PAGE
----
Not currently offered

Credit points: 15

Subject outline

In this subject, students will study the principle and practice of operating Scanning Probe Microscopes (SPMs), in particular atomic force microscopy (AFM) scanning tunneling microscopy (STM), and the instrumentation and probes required to implement these techniques. The necessary supporting electronic, vacuum, magnetic, biological, chemical and cryogenic systems will be described and used. Students will also be introduced to the concepts and practice of nanolithography and electrochemical SPM.

SchoolSchool of Molecular Sciences/LIMS

Credit points15

Subject Co-ordinatorDavid Hoxley

Available to Study Abroad StudentsYes

Subject year levelYear Level 3 - UG

Exchange StudentsYes

Subject particulars

Subject rules

Prerequisites PHY1SCA and PHY1SCB or approval from the Department of Physics adviser of studies.


Incompatible subjects PHY2SPM, PHY5SPA

Equivalent subjectsN/A

Special conditionsN/A

Graduate capabilities & intended learning outcomes

01. Analyse, visualise and solve conceptual and mathematical problems related to scanning probe microscopy.

Students are assigned a set of conceptual and mathematical problems to solve in the form of three assignments. Problem-solving techniques are modelled in lectures and partial solutions to selected problems derived in tutorials. Students work individually to prepare and submit complete solutions to meet deadlines occurring regularly throughout the course.

02. Critically review and analyse research data in an ethical manner and interpret the results with reference to the scientific literature in order to develop appropriate conclusions and convey these in an appropriate manner in a written report.

Students prepare individual reports in the style of a professional research journal article which accurately and ethically describes each experiment, its findings and draws appropriate conclusions. Students are provided with a template on which to base their report, along with graded examples of previous students' reports.

03. Design and perform experiments using scanning probe microscopes and associated techniques, equipment and software which produce conclusive and accurate results.

Students conduct, in pairs, three extended laboratory experiments of six hours duration each in close consultation with a staff demonstrator, who assists them in the design and conduct of the experiment.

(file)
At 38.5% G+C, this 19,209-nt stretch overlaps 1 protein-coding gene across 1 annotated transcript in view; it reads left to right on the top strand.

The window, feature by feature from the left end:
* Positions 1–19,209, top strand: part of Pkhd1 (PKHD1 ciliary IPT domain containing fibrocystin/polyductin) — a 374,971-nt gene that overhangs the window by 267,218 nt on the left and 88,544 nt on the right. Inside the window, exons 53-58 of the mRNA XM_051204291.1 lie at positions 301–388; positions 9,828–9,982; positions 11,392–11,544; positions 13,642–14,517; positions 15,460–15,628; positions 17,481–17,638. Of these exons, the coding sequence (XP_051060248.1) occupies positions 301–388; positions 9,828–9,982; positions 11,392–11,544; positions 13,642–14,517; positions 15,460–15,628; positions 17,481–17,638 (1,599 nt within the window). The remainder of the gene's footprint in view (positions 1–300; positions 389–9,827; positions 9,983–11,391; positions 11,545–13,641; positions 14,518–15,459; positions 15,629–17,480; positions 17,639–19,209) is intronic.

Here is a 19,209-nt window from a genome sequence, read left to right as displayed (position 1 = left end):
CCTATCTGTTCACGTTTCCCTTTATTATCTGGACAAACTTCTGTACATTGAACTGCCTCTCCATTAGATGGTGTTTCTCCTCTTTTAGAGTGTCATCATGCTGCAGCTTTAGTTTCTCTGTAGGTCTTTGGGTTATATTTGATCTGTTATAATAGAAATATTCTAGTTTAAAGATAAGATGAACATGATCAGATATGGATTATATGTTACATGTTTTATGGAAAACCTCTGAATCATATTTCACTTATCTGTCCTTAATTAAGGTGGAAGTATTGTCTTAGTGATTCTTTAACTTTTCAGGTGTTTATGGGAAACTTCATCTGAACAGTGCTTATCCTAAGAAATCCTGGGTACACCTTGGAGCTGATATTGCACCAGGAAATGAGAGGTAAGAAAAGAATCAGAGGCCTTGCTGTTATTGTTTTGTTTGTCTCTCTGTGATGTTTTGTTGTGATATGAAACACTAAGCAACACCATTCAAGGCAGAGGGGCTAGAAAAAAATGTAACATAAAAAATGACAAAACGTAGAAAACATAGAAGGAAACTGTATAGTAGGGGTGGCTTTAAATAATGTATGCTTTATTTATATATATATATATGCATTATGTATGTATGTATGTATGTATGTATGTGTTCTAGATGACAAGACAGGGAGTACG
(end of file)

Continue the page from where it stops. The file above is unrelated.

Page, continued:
04. Describe and explain, in appropriate written and verbal style, the findings from laboratory experiments performed by the student. Answer verbal queries about the findings as presented in the context of scanning probe microscopy.

Students prepare and deliver a short individual oral presentation of a journal article selected from a provided list, in the style of a journal club. Students prepare and deliver, in pairs, an oral presentation describing an extended experiment (project) they wish to perform, including hypothesis, techniques, budget and risk assessment. Students prepare and deliver, in pairs, an oral presentation describing the findings of their project and avenues for further research on the topic. This occurs one week prior to submission of the written project report. Each oral assessment is of approximately 15 minutes duration and is presented to a peer group and laboratory demonstrator.

05. Collaborate, in pairs, to complete laboratory experiments and prepare and deliver the oral component of the laboratory assessment. Ethically distinguish between collaborative and individual work.

Demonstrators assess the relative participation of each student in completing the experiment and in the preparation and execution of the oral component of the laboratory assessment. It is repeatedly stressed via the course materials and orally that students in the group are expected to contribute equally to these activities.

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